That’s going to be dynamic based on whatever happens. So for one of those stresses, because out of stock now we have 249 in stock, 251 out of stock, so really easy to set up, things like your stock status. We talked about newness of a product, some fashion and apparel company. And I care about showing products that are new. Because I have a lot of repeat customers and they want to see the new stuff on my site when they come to the site.


A Searchspring will actually take, typically a date published field and Shopify, turn that into a days since published field within searchspring. And then newness to you could be seven days, 14 days, 30 days, 60 days, 90 days. So you’re able to easily define, a new product to me is less than two months old, and I don’t want to sell products on my site, because I’m not really getting a lot of margins from those. And, oh, yeah, I also want to do this by seasonality.


So let’s say these are my four dynamic global merchandising rules. I don’t really touch these off in a kind of evergreen, the only thing. That’s not as my seasonality. This would apply to anywhere that Searchspring on your site.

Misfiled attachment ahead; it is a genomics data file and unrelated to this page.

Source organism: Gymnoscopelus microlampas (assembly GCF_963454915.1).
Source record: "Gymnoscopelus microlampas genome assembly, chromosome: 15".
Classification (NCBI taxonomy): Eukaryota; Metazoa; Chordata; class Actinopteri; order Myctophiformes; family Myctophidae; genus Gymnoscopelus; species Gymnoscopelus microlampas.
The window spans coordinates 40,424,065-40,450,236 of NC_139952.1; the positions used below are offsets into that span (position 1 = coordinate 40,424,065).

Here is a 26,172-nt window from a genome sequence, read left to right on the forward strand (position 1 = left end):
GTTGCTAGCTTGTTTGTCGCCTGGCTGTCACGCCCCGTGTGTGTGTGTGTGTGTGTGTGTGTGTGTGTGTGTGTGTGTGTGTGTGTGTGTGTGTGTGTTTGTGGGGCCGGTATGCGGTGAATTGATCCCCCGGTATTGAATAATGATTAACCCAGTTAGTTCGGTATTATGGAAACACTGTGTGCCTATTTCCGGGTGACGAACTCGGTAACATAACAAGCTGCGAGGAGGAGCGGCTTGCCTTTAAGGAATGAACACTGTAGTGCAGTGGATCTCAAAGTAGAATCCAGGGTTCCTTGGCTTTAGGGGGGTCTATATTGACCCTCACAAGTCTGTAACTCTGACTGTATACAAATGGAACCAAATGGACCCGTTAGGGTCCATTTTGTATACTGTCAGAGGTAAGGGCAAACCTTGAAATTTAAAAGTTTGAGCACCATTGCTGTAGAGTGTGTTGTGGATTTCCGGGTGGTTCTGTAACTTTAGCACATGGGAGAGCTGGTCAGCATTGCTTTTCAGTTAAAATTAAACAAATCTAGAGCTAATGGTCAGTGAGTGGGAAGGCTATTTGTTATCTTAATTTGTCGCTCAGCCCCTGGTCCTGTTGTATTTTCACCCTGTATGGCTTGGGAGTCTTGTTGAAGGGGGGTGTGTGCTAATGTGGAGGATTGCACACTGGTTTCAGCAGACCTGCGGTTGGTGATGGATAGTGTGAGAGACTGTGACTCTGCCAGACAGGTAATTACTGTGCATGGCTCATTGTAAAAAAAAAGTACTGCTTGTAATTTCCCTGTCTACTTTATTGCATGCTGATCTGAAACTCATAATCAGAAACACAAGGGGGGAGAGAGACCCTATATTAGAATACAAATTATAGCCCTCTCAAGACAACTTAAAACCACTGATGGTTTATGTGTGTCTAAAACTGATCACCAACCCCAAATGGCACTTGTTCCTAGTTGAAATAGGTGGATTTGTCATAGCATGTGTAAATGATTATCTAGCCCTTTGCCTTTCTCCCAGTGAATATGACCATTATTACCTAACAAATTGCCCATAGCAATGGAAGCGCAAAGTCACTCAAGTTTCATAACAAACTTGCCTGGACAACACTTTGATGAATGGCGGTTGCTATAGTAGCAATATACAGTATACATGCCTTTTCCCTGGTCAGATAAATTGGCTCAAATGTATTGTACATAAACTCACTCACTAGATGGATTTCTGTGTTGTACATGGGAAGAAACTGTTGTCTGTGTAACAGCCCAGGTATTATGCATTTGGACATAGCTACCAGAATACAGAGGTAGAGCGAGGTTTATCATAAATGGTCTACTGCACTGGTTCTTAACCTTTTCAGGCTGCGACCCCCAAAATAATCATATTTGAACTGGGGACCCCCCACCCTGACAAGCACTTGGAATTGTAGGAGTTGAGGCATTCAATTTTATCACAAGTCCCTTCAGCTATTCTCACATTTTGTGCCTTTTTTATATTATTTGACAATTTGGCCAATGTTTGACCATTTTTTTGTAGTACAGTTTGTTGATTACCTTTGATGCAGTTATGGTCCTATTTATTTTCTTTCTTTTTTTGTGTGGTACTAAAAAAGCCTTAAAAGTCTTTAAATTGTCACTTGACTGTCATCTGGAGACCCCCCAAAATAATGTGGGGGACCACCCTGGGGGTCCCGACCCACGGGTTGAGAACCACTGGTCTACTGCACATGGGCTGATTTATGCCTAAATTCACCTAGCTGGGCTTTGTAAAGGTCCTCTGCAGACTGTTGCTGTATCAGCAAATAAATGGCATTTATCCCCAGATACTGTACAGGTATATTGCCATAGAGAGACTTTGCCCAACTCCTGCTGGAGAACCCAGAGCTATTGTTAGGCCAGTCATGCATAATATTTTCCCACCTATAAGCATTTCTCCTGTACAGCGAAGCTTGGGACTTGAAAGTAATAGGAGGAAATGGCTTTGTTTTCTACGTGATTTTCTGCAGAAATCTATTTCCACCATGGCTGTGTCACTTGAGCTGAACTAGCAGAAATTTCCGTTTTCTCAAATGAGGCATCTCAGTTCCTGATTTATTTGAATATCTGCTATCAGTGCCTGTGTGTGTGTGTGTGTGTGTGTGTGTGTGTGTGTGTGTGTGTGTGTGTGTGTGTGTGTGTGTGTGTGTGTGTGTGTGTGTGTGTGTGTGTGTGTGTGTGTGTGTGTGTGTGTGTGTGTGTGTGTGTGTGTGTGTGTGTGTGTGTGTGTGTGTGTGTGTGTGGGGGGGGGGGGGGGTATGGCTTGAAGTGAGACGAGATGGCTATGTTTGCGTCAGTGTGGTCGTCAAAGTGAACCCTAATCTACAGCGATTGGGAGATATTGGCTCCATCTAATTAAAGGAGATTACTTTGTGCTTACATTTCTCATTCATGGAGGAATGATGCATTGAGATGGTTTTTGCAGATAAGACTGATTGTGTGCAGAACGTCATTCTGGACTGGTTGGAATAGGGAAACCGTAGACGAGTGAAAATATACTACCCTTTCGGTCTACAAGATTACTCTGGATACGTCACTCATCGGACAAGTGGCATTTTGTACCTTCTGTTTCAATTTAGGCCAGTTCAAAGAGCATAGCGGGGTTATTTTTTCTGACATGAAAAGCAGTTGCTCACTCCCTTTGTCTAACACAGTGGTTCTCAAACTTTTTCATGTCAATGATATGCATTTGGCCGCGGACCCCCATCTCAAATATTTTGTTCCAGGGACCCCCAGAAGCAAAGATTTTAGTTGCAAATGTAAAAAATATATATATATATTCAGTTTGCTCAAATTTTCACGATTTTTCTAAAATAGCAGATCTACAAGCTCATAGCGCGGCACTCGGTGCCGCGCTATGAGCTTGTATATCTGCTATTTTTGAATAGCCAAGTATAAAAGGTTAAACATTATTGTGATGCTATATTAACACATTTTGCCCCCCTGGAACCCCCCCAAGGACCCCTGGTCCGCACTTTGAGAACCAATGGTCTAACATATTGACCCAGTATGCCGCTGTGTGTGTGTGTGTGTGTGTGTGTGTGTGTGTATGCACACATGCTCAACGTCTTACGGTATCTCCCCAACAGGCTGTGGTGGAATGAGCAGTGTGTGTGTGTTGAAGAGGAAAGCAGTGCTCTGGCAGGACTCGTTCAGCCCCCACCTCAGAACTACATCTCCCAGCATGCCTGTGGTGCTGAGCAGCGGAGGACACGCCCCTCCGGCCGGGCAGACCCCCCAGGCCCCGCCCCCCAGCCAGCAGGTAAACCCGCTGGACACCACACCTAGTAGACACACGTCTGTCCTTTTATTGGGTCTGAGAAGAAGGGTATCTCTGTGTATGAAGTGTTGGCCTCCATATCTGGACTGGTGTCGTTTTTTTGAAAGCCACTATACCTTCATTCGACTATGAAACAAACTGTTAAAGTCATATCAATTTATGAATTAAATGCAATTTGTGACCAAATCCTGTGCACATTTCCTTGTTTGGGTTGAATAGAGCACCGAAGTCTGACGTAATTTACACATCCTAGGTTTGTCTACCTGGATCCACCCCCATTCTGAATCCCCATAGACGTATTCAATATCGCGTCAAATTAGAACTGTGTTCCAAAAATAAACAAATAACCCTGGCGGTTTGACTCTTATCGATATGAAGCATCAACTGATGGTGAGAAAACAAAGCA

This could be the merchandising rules piece. It could be using marketing collateral within your merchandising strategy across the entire site.


I’ll show an example of that, and then it can be scheduling all of this out. So if you’re going back to that example, one woman show, and you don’t have time for this, and the only thing you want to change is by season.


Go ahead and schedule your seasons out June, July, August to summer, September, October, November is Autumn, Winter. It’s really easy to schedule that and have things going.


Without needing to touch that.


Elise, global merge.


What types of strategies do you typically put in place or what are some things that we may not think about these types of strategies?


Yeah, absolutely, and just to really emphasize to me, that scheduling tool is one of the most important things that I see tend to be underutilized here. And that is just so beneficial. I have a lot of people that come over from, from, you know, different platforms are different providers where you’re having to go in and manually make changes every time.